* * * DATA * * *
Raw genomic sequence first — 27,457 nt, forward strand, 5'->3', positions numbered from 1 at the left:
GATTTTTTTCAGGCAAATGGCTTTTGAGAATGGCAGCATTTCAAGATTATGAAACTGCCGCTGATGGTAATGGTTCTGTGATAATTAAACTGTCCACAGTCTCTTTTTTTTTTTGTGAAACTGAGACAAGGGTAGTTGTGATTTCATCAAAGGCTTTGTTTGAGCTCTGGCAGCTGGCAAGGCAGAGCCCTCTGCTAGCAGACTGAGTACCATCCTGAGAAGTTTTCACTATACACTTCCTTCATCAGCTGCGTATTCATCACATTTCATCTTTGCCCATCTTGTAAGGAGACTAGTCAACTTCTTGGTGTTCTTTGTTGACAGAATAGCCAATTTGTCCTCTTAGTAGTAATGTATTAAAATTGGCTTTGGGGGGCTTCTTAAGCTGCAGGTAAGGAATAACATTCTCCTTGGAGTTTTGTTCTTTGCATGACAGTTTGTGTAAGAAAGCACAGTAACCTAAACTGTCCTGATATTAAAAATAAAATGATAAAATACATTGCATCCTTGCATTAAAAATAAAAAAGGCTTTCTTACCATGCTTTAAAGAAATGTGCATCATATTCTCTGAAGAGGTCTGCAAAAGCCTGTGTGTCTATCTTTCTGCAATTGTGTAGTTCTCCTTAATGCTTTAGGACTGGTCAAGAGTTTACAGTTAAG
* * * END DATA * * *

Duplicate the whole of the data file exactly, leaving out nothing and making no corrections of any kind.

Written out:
Raw genomic sequence first — 27,457 nt, forward strand, 5'->3', positions numbered from 1 at the left:
GATTTTTTTCAGGCAAATGGCTTTTGAGAATGGCAGCATTTCAAGATTATGAAACTGCCGCTGATGGTAATGGTTCTGTGATAATTAAACTGTCCACAGTCTCTTTTTTTTTTTGTGAAACTGAGACAAGGGTAGTTGTGATTTCATCAAAGGCTTTGTTTGAGCTCTGGCAGCTGGCAAGGCAGAGCCCTCTGCTAGCAGACTGAGTACCATCCTGAGAAGTTTTCACTATACACTTCCTTCATCAGCTGCGTATTCATCACATTTCATCTTTGCCCATCTTGTAAGGAGACTAGTCAACTTCTTGGTGTTCTTTGTTGACAGAATAGCCAATTTGTCCTCTTAGTAGTAATGTATTAAAATTGGCTTTGGGGGGCTTCTTAAGCTGCAGGTAAGGAATAACATTCTCCTTGGAGTTTTGTTCTTTGCATGACAGTTTGTGTAAGAAAGCACAGTAACCTAAACTGTCCTGATATTAAAAATAAAATGATAAAATACATTGCATCCTTGCATTAAAAATAAAAAAGGCTTTCTTACCATGCTTTAAAGAAATGTGCATCATATTCTCTGAAGAGGTCTGCAAAAGCCTGTGTGTCTATCTTTCTGCAATTGTGTAGTTCTCCTTAATGCTTTAGGACTGGTCAAGAGTTTACAGTTAAG